You were made for us. The perfect piece to complete our puzzle. The caboose, as your daddy likes to call you. The grand finale. Jude means “praise” — Praise the Lord for you!
You weren’t my easiest pregnancy, but I really can’t complain. For 9 months, we walked and ate Taco Bell and went all over town with your brothers and sister. With you by my side, we conquered a lot during our pregnancy.
And then it was time for you to join our family. I was really ready, doing a lot of walking and eating spicy food. I knew you would be a big baby, and I was nervous for your delivery.
On Saturday, September 21st I woke up and rolled out of bed like I did every morning with you. I went to the bathroom and noticed a small leak. I was scheduled to be induced with you the very next day, so I wasn’t expecting you to arrive on that Saturday. My water has never broken naturally, so honestly, I really didn’t know if that’s what was happening. I decided to call my doctor, who advised us to come to the hospital.
Your dad and I checked into the hospital where they confirmed my water broke and you would arrive sometime that day. I was nervous and excited and ready to meet you. We still didn’t know if you were a boy or girl!
My contractions where moderate, but I was nervous you would arrive too soon for an epidural so I got one pretty early. But you weren’t ready to come out. They think my water broke prematurely, but there really wasn’t anything we could do at that point but to wait. Your dad was happy we had all day to watch college football. We waited and waited and waited and waited. I dilated slowly, but I wasn’t in pain, thanks to the epidural.
There was a shift change at 7 PM and we saw a new nurse who checked me and noticed my bag of fluid still wasn’t completely broken and it was blocking your head from moving down the birth canal. OF COURSE! Otherwise, I think you could have been born a lot sooner. They finally broke that bag and I quickly dilated to a 9 within about 10 minutes. It was time to push.
I pushed twice and your head was ready to come out. I pushed a third time and your head was out… but then the tide started to turn.
Your shoulder was stuck in my pelvis bone, I later learned this is called shoulder dystocia. Not entirely uncommon, but not common either…about 1 in 150 deliveries. It’s more likely to happen if you’ve had shoulder dystocia before and is sometimes easy to predict it’s about to occur, but that wasn’t the case for us. I had never had that happen before and all of my babies were very big.
Your head was out, but the doctor could not pull your shoulder out. A nurse slammed on the emergency button and the next 5 minutes are a blur to me… but your dad and the nurses did a great job explaining it later.
About 12 nurses and doctors came running into the room. My bed flew back and 5 nurses were standing on my bed pushing down on my stomach and holding my legs back as far as possible. The doctor was quickly maneuvering your head around trying to dislodge your shoulder.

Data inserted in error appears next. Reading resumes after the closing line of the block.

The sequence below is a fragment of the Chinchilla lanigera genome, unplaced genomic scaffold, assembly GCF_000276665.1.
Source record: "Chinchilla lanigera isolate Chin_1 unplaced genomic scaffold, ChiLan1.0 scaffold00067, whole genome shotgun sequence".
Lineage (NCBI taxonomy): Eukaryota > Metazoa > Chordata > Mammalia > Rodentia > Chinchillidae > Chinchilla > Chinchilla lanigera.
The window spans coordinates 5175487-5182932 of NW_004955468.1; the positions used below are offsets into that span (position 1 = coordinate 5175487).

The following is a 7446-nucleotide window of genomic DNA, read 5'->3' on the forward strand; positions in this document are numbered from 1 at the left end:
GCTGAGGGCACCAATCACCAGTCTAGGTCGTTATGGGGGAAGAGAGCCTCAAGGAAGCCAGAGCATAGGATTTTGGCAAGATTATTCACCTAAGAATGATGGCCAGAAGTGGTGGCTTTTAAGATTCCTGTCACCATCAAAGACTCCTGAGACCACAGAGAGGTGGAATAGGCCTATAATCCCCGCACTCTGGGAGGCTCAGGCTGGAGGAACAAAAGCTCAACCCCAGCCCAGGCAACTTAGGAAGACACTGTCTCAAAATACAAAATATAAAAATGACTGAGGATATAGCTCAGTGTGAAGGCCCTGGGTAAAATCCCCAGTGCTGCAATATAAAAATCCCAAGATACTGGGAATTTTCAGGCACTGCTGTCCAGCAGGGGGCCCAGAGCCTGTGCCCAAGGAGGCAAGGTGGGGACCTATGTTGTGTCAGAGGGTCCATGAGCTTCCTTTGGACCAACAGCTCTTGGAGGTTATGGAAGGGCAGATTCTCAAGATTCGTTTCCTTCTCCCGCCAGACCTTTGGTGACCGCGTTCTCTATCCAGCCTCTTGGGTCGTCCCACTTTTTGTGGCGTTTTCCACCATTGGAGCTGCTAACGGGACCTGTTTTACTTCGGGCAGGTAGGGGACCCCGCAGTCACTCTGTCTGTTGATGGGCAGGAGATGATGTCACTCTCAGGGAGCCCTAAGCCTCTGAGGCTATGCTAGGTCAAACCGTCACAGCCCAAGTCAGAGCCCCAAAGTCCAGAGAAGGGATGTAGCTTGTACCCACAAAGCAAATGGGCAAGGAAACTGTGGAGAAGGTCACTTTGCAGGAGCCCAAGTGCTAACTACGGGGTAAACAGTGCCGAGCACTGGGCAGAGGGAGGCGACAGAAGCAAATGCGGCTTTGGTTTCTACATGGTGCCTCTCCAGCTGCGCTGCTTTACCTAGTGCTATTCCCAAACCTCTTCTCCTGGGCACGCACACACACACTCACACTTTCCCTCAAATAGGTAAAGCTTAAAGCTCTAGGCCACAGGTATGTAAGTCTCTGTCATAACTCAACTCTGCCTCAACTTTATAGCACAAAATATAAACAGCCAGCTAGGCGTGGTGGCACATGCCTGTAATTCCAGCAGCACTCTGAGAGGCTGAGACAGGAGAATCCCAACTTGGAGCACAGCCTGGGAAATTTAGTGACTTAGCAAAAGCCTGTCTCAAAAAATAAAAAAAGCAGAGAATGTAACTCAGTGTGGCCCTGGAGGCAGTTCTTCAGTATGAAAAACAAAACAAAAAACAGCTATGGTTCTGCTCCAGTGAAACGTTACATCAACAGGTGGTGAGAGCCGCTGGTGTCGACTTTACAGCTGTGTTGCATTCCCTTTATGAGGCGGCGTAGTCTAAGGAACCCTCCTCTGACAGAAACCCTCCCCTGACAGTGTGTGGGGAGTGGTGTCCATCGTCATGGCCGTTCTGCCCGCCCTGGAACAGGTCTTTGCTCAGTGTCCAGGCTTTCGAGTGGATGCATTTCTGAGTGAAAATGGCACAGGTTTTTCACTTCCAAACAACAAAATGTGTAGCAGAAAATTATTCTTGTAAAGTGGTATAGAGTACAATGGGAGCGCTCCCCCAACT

You weren’t making a sound, I was screaming my lungs out. I don’t remember any of this. For 90 seconds, medical professionals attempted to get you out. I later learned that’s an unusual and dangerous amount of time to be in shoulder dystocia. Your dad stepped out of the way and watched what he describes as “the scariest 90 seconds of his life” unfold.
Finally, you came out. Your dad didn’t have the chance to announce your gender. A nurse told me “it’s a boy” and you were whisked away quickly to be looked over. You were still not crying. Once you finally let out your first cry, you dad said everyone in the room breathed a sigh of relief. I was shaking, I was crying, I was asking what happened, I was asking what happened to you, I was so confused and scared.
A pediatrician looked you over and they brought you back to me soon after. You were purple from bruising, but you were my beautiful baby boy.
I remember praying and pleading to God to get you out, I remember looking at my blood soaked shaking hands and crying so hard. Your dad came over to me, he had tears in his eyes (even though he said he didn’t) and we looked at you. We didn’t even name you right away, we thanked God you were safe.
After about an hour we decided to name you Jude Elston. Jude means “praise”… Praise the Lord for your safe, yet scary, delivery.
The next morning a pediatrician confirmed you had a broken collarbone on your right side. You have it pinned close to your side for the next few weeks, but you are resilient as all babies are and will recover very soon! A small price to pay for what could have happened to you.
I can’t stop staring at you. You look so much like your siblings, especially your sister. I can’t wait for you to get to know them during the next days, weeks, months and years. They are a special group of children. They love each other and they love you so very much.
Welcome home, buddy. The final piece to our family of 6.